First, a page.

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Wednesday, December 30, 2015

Painting with Debra Huse at the Ship Yards

 Debra hosted another paint out at the ship yards.  It was the biggest turnout yet.  She gave a tour of the yard and shared her knowledge of painting boats.
 As we toured through the ship yard Debra would point out each of the boats and tell a little about their history, what type of boat they were, and their unique characteristics.  She suggested the features that were critical when painting them.
 I thought Debra was an extremely gracious host.  What a great location for a paint out.  She was very down to earth and humble in her demeanor.  She was very helpful and shared with everyone.
 Debra went on to talk about her expanded pallet and her new edge pro set up.  I thought it was interesting that she included so many greys that she could have easily mixed herself.   I did not watch the demo as I had done the two previous years.  I am almost always the last painter to finish so I wanted to get a jump on my painting.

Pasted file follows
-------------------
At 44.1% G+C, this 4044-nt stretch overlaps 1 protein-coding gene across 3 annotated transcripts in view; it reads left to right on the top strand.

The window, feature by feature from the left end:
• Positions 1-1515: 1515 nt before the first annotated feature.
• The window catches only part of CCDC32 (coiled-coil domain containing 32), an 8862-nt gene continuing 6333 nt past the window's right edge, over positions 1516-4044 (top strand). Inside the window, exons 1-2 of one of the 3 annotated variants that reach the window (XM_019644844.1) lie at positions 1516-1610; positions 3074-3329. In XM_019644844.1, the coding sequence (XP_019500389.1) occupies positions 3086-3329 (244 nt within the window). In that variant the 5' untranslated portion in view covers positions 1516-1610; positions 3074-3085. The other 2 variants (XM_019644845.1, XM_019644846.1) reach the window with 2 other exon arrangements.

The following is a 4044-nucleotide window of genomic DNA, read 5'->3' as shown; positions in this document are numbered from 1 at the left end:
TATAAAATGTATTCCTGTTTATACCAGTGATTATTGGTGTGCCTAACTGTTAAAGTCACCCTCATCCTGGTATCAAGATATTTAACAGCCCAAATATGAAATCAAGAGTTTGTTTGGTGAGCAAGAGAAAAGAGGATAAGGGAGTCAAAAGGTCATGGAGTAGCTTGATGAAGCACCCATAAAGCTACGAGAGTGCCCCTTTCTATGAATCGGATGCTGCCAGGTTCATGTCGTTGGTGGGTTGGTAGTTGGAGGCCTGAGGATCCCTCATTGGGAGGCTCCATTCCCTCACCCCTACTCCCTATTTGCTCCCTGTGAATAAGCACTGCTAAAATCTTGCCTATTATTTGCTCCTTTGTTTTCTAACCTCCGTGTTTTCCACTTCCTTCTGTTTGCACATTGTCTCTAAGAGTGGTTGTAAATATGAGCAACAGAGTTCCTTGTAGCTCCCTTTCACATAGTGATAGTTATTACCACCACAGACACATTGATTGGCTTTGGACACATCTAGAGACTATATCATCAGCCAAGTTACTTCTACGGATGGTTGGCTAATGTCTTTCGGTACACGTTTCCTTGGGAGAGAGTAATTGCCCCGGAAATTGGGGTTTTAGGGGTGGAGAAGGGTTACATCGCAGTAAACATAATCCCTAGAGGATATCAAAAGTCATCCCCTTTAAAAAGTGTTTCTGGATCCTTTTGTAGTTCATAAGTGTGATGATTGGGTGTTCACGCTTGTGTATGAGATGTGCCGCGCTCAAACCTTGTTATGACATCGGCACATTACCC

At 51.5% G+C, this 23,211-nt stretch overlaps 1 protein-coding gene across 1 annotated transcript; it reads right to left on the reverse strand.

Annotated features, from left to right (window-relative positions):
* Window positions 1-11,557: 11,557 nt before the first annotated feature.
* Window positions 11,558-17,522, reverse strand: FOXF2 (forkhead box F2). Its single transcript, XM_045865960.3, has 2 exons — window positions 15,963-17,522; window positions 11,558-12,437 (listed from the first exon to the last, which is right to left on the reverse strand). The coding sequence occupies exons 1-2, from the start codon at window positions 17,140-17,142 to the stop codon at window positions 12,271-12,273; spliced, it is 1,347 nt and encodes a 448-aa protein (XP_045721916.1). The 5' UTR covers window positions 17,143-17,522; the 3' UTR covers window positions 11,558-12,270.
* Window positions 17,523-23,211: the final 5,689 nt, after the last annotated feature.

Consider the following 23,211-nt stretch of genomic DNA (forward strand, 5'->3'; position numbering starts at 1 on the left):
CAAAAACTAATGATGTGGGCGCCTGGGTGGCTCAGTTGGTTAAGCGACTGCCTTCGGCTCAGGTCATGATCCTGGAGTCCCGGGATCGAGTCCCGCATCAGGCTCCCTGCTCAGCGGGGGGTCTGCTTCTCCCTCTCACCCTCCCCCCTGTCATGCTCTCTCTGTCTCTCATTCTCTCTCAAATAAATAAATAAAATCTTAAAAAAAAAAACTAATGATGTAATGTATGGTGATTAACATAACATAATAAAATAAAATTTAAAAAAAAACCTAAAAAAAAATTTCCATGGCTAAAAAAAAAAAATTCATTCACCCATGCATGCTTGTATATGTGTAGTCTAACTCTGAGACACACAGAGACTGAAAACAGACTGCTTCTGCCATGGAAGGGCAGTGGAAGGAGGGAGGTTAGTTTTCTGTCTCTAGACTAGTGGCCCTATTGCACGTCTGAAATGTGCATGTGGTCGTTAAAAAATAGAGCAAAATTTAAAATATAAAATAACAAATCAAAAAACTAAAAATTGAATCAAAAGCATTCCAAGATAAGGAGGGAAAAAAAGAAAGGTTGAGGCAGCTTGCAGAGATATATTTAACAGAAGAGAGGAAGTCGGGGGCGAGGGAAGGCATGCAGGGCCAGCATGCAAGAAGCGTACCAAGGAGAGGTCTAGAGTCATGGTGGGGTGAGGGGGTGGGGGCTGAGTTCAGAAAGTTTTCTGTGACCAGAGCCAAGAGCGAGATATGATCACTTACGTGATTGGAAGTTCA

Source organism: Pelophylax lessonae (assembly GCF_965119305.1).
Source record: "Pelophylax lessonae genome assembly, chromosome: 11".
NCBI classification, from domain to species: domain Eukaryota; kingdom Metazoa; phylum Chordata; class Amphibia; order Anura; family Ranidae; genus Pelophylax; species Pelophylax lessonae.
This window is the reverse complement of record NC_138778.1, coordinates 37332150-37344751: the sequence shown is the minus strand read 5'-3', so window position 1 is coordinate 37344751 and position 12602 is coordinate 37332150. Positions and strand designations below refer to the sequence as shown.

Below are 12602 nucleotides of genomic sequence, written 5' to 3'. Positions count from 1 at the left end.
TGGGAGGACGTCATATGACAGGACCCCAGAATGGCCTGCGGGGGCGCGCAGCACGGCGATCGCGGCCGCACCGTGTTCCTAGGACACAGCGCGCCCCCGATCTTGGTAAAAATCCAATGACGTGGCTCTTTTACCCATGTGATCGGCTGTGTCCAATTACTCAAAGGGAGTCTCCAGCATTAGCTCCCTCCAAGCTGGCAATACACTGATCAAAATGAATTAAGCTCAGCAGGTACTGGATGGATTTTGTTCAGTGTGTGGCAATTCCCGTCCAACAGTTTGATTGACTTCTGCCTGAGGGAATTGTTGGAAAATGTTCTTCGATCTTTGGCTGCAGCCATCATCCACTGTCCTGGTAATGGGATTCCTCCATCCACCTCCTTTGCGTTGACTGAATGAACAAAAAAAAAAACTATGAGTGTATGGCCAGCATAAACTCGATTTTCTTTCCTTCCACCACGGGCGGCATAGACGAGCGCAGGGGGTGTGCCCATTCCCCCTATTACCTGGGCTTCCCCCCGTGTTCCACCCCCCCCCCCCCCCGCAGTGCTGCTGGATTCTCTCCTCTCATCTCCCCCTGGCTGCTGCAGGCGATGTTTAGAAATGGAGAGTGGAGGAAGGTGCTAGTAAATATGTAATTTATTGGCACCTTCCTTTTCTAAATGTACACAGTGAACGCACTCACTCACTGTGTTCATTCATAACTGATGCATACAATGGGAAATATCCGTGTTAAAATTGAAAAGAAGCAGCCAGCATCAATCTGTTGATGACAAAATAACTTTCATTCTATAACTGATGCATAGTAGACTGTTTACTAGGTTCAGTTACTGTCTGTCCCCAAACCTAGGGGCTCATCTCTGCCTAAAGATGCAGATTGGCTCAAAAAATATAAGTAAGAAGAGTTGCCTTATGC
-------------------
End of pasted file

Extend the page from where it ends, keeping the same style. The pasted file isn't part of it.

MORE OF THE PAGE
Debra's finished demo.  
 I selected this group of boats to paint.  The two previous years that I have painted with Debra at this location I had really struggled to paint something decent.

 I started with a water color underpainting on wallis paper.  My intent was to establish the dark values within the painting and to create the overall base color that I would work over.  The dark green grays throughout the painting would really help the pastel stand out.  
The past couple of years at the paint out with Debra, I have really struggled painting the boats dry docked. This year I knew that I did not want to have the same struggle so I chose these boats in the water.  
It was an amazing day to be painting outside.  I have listened to the debate between the advocates for painting in the studio versus plein air painting.  When you are painting from something static like a photograph or a sketch, you are limiting the information to pull from.  If the most important thing is the artists eye or vision then the limitations of working from a photo or sketch would be thought to be prohibitive to good painting.  
The wealth of information to select from is an advantage.  The changing light lets you pick from a larger array of colors.  The things moving around in the landscape might be worth adding to your painting.
The finished painting.  Boats in the Harbor is a mixed media painting that measures 28"X48".  It has a watercolor underpainting with soft pastel over it on Wallis sanded paper.